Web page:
SHEIN fails to cover info about many other more important environmental practices, including:

  • Materials: brands should opt for organic, natural, or recycled materials. SHEIN clothing is largely made of virgin synthetics like polyester, which are made from plastic and fossil fuels.
  • Dyes: many dyes are toxic to humans and the environment. Truly sustainable brands will be Oeko-Tex certified to ensure that the clothes are free of harmful chemicals.
  • Animal products: It doesn’t look like SHEIN uses any leather or fur, but they do have down jackets, and they have no certification for responsible down (and no non-synthetic or recycled vegan alternative). Their fake leather and fur are also virgin synthetics (PU leather is made from plastic).
  • Water and textile waste: does the brand recycle water in the production process? Do they use low-waste cutting techniques?
  • Quality: are the clothes made to last? Many of SHEIN’s pieces fall apart after just a few wears.
  • Packaging: SHEIN packages every piece in a plastic bag.

SHEIN has a long ways to go before it could be considered sustainable.

Is SHEIN the Worst Fast Fashion Brand, Then?

A lot of people claim that SHEIN gets way more hate than it deserves, as other more expensive fast fashion brands also lack transparency, like Urban Outfitters. Some will even claim that the disproportionate criticism of SHEIN is classist, as it’s one of the most affordable fast fashion brands.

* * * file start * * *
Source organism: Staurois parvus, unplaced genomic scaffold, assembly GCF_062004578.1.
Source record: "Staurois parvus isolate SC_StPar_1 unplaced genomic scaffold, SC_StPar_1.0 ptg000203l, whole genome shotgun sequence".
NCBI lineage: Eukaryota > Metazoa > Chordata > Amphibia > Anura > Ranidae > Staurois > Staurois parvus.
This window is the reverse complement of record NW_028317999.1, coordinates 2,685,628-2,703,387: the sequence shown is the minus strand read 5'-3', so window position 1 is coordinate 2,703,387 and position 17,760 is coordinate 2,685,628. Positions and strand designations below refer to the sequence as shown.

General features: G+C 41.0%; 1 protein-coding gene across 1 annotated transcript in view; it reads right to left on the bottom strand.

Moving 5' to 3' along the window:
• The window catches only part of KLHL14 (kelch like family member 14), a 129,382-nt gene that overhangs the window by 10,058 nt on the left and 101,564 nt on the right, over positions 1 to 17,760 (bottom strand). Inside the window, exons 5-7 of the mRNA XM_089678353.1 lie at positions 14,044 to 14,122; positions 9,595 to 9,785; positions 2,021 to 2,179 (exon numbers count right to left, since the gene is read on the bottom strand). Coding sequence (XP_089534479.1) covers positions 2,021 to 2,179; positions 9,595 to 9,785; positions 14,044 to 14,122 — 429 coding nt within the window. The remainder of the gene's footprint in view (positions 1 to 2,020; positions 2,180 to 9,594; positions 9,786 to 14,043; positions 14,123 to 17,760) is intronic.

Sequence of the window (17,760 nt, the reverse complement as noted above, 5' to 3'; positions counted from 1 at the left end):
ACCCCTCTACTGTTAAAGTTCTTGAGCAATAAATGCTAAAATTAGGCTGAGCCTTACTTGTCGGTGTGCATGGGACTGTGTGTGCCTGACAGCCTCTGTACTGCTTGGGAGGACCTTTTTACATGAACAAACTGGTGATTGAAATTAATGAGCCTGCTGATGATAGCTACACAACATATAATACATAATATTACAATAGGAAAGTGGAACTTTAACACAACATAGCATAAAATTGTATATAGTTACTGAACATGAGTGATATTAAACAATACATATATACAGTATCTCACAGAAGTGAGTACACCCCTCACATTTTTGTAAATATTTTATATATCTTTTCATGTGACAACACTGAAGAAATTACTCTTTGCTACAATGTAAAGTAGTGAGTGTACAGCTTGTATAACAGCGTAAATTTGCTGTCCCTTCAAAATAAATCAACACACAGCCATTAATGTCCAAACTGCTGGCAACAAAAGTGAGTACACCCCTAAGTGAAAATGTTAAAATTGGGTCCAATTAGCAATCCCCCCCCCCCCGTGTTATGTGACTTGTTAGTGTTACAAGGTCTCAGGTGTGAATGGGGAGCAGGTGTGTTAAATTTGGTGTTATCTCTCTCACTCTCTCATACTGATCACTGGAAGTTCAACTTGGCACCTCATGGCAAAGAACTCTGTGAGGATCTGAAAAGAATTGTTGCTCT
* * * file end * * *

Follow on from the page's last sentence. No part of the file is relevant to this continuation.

Here’s what I think. Yes, both SHEIN and UO are fast fashion, among many other brands that don’t get the same hate, such as Zara, Aritzia, Princess Polly, etc. But SHEIN is one of the worst because the prices are so cheap that people overconsume and view their clothes as disposable. The quality also tends to be worse than other more expensive fast fashion brands, so you end up needing to replace your items more often (and maybe even spending more in total).

If you’re shopping at SHEIN mindfully or out of necessity, that’s not necessarily a problem. I will always recommend shopping used first, but I know that’s not always accessible to everyone, due to size or time restrictions (though if it’s a time problem, please consider looking at secondhand online platforms. It shouldn’t take any longer than shopping online for fast fashion). I recognize that SHEIN has a wide selection of affordable plus size clothing, which is rare.